The story follows the transformation of Melinda as the main character: after being raped, she is at first extremely vulnerable and weak due to the enormous trauma she has survived.
Gradually, she finds bits of strength everywhere and manages to speak up.
This is a great young adult novel that focuses on the situation of the victim and encourages readers to discard the taboos that surround these topics and throw away isolation and silence.
It’s Kind of a Funny Story, by Ned Vizzini
This novel was turned into a successful, humorous movie that managed to capture the essence of the story. Life has unexpected roads to happiness, it is utterly strange and often makes fools of us.
In the focus of the story is a 15-year-old named Craig, who narrates the story. He is a high school student at the renowned Executive Pre-Professional High School.
Craig suffers through increasing academic pressure, which causes further problems like eating disorders, excesses, and eventually – depression. Other issues, such as unrequited love and feelings that come with being an outsider seem to pile up.
His attempts to cope with it have been insufficient, so he ends up in a psychiatric institution.
This experience helps him to get a more objective look at his problems and start learning to appreciate the small things.
Encounters with other patients represent the most important influence on Craig’s process of maturing and getting better.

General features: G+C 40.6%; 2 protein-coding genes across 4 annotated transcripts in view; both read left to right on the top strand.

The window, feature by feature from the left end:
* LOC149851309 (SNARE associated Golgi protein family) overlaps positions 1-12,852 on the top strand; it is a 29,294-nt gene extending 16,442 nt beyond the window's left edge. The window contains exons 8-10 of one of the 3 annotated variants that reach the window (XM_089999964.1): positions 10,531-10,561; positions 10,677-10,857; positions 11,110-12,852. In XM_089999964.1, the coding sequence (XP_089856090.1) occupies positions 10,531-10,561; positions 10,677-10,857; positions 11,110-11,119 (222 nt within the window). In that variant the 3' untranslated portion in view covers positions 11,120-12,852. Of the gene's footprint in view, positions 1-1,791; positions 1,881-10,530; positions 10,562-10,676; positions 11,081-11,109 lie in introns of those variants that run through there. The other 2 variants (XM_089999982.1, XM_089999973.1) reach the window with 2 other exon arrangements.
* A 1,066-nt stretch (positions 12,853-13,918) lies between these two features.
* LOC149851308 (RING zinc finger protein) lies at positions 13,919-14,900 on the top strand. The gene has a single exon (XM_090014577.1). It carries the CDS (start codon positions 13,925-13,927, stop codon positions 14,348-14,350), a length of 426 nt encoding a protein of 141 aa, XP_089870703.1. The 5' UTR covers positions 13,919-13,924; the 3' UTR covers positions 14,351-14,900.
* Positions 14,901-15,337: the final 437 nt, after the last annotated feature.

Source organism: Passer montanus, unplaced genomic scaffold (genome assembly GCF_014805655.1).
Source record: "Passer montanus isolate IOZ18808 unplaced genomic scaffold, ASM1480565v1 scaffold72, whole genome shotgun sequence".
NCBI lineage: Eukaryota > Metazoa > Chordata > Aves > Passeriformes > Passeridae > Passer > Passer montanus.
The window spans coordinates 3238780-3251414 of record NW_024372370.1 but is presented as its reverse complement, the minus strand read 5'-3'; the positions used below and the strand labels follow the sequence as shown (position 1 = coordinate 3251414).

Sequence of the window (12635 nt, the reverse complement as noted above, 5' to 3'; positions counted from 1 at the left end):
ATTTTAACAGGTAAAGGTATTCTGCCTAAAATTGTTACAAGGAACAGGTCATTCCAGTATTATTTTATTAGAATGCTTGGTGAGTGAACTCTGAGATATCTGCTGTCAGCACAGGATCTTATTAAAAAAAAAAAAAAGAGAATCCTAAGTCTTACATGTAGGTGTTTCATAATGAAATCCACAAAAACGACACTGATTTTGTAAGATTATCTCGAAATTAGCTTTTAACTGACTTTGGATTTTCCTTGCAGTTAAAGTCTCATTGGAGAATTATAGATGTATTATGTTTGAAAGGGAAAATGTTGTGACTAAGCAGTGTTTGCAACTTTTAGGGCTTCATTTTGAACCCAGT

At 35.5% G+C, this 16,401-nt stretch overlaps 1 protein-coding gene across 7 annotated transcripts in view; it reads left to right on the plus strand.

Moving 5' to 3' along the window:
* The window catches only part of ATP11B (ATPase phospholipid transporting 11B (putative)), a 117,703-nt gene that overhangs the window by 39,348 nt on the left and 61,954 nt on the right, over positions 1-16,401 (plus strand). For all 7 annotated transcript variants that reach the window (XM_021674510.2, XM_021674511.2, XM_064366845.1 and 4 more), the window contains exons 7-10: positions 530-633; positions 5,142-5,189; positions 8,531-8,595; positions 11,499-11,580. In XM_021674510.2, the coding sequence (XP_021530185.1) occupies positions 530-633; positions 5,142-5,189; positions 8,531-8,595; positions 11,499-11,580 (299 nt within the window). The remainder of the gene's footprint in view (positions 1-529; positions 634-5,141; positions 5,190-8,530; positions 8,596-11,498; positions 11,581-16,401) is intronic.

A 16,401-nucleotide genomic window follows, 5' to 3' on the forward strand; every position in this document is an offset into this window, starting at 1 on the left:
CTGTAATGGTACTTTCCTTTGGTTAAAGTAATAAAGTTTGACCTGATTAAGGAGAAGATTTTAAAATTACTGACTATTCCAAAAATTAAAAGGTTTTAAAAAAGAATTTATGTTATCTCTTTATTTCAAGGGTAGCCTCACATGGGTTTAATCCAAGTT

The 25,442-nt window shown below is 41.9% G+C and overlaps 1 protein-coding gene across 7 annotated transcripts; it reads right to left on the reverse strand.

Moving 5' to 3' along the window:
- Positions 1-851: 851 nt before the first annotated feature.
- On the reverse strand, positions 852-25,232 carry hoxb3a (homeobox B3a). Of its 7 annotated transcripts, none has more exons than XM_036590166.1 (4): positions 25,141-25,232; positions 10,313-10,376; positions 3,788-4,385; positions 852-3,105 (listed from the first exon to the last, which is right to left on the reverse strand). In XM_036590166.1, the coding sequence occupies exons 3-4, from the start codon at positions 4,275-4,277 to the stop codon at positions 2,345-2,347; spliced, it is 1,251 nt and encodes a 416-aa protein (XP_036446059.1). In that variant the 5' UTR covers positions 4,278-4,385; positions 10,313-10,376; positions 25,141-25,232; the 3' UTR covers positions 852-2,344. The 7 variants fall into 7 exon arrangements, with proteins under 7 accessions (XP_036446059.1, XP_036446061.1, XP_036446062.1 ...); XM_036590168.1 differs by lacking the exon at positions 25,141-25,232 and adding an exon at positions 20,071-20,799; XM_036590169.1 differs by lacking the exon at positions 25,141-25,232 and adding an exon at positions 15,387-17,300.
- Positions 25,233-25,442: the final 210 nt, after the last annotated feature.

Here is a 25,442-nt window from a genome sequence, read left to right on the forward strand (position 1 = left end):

Among others, Craig meets Noelle, a girl who has suffered through sexual abuse and was cutting her face with scissors in an attempt to cope with the trauma.
Eventually, the two start a relationship that helps them both to solve their problems.
Just like in The Fault in Our Stars, the two are connected because of their similarities: they are both misfits, isolated from the world, living lives different from most of the teenagers they know.
Depression is the main theme here:
It’s so hard to talk when you want to kill yourself. That’s above and beyond everything else, and it’s not a mental complaint – it’s a physical thing, like it’s physically hard to open your mouth and make the words come out. They don’t come out smooth and in conjunction with your brain the way normal people’s words do; they come out in chunks as if from a crushed-ice dispenser; you stumble on them as they gather behind your lower lip. So you just keep quiet.
Vizzini was inspired to write this novel by his own mental problems. He ended up in a psychiatric hospital in November, 2004.
There is a strong message here: mental illness is not a topic you should hide under the rug.
It needs to be discussed, since a person can never get better without an outer perspective.
These five young adult novels are among the best contemporary writings out there. They definitely deserve your attention and shouldn’t be missed.
The topics discussed here are very serious, and they should be in our focus even outside of literature.
Read more here.